• High-risk RT: : 5-HT3 RA + DEX
  • Moderate-risk RT: 5-HT3 RA; short course of DEX is optional
  • Low-risk RT to cranium: DEX as either prophylaxis or rescue
  • Low-risk RT to head and neck, thorax region, pelvis: DEX, DOP, or 5-HT3 RA as either prophylaxis or rescue
  • Minimal-risk RT: Rescue with DEX, DOP, or 5-HT3 RA

National Comprehensive Cancer Network and American Society of Clinical Oncology Recommendations

For patients receiving RT to the upper abdomen/localized sites or total body irradiation, the NCCN recommends pretreatment for each day of RT with either of the following:

  • Granisetron with or without dexamethasone
  • Ondansetron with or without dexamethasone

ASCO recommendations for patients receiving RT are as follows:

  • High emetic risk RT - Offer a 5-HT3 RA and dexamethasone before each fraction and on the day after each fraction if RT is not planned for that day.
  • Moderate emetic risk RT - Offer a 5-HT3 RA before each fraction, with or without dexamethasone before the first five fractions. 
  • Low-emetic-risk RT - For adults being treated with RT to the brain, offer rescue dexamethasone therapy. For those treated with RT to the head and neck, thorax, or pelvis, offer rescue therapy with a 5-HT3 RA, dexamethasone, or a dopamine receptor antagonist. 
  • Minimal emetic risk RT - Offer rescue therapy with a 5-HT3 RA, dexamethasone, or a dopamine receptor antagonist.

For breakthrough emesis, the NCCN recommendations are the same as for CINV breakthrough treatment. For management of emesis during concurrent radiation and chemotherapy, the NCCN and ASCO guidelines agree that the optimal approach is to give antiemetic prophylaxis according to the emetogenicity of the chemotherapy, unless the risk level of the radiation therapy is higher. [1, 3]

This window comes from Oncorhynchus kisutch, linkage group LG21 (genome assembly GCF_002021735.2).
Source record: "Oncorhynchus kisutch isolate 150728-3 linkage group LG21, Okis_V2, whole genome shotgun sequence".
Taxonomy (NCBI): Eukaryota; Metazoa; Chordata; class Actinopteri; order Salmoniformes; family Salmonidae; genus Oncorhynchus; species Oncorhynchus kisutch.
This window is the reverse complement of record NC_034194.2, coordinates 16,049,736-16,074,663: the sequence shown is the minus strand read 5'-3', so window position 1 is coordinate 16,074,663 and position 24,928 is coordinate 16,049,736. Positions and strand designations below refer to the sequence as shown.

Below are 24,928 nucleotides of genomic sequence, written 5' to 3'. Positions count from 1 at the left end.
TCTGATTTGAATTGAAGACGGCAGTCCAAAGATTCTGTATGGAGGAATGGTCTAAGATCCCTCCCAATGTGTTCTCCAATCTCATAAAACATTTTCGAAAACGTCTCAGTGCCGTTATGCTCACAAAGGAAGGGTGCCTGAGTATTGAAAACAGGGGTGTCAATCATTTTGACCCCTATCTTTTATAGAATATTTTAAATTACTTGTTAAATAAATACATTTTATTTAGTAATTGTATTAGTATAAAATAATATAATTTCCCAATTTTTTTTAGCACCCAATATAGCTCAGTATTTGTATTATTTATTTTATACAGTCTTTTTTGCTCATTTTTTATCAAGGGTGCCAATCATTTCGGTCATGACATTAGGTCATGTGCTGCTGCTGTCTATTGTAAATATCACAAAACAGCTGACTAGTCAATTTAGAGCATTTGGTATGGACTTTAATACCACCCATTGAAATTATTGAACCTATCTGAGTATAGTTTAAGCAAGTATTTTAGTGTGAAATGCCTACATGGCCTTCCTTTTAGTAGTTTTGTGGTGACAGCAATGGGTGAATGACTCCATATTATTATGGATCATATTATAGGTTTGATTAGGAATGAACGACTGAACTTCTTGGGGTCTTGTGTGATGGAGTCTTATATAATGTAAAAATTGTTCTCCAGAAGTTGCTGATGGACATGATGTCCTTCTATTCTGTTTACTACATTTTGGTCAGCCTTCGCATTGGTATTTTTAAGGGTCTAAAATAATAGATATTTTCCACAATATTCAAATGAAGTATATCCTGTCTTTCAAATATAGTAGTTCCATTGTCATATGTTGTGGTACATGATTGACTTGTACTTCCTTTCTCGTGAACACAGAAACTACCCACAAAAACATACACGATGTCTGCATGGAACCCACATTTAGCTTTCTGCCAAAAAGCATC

Previous
Next:

Pediatric Patients

ASCO recommendations for antiemetic therapy in pediatric cancer patients are as follows [3] :

  • High emetic risk antineoplastic agents - A 5-HT3 receptor antagonist, dexamethasone, and aprepitant. Patients unable to take aprepitant should be offered a 5-HT3 receptor antagonist and dexamethasone; those unable to take dexamethasone should be offered palonosetron and aprepitant.

  • Moderate emetic risk antineoplastic agents - A 5-HT3 receptor antagonist and dexamethasone. Patients unable to take dexamethasone should be offered a 5-HT3 receptor antagonist and aprepitant.

  • Low emetic risk antineoplastic agents - Ondansetron or granisetron

  • Minimal emetic risk antineoplastic agents - Do not offer routine antiemetic prophylaxis.

Previous
Next: